Calculators Have Come a Long Way

I recently purchased a Casio FX-82MS for future use in the exam for the Dutch amateur radio licensing (technically not a license, but let’s just use that word for the ease of writing). The exam involves some electronics calculations, and while most seem easy enough to do without a calculator (they all tend to be tidy powers of numbers, or neat fractions), it still seems like a good idea to have a tool around in case you need it.

I have to say, calculators have come such a long way even since when I was a kid. I remember in elementary school we had a relatively basic calculator that could do most average arithmetic that you needed. Near the end of high school, the TI-83 was released, which we needed for the advanced mathematics classes. It was mindblowing to have a calculator that could make graphs for you. Ironically, though, given the types of maths we did, it was usually more convenient to just visually verify what we already saw in the equations.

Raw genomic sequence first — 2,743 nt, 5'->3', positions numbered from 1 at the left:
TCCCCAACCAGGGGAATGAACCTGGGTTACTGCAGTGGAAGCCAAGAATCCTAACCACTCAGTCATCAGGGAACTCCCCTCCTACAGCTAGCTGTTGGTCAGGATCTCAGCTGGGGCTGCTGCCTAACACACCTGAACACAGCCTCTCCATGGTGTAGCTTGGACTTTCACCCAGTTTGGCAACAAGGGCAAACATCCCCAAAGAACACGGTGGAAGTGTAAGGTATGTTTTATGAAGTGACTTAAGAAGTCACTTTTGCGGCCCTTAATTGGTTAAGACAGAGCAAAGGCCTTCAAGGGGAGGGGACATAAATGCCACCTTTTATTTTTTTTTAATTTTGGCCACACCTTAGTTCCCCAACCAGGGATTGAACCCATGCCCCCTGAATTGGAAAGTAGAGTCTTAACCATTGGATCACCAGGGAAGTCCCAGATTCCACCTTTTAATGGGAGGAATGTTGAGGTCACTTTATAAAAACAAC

The FX-82MS now just has so many simple features that are small quality of life changes. It’s so much more conventient to work with fractions on this thing than it used to be. There’s more memory scrolling buttons than I’m used to, and an easier menu interface to change some basic settings, and so on. It seems like the advances have mainly been in UI, but what wonderful advances they are.

Edit: Of course, after having bought this one, I discover that there is an even cooler calculator on offer: the Casio FX-991EX, that even has built-in converter functions for binary, decimal, and hexadecimal. D’Oh!

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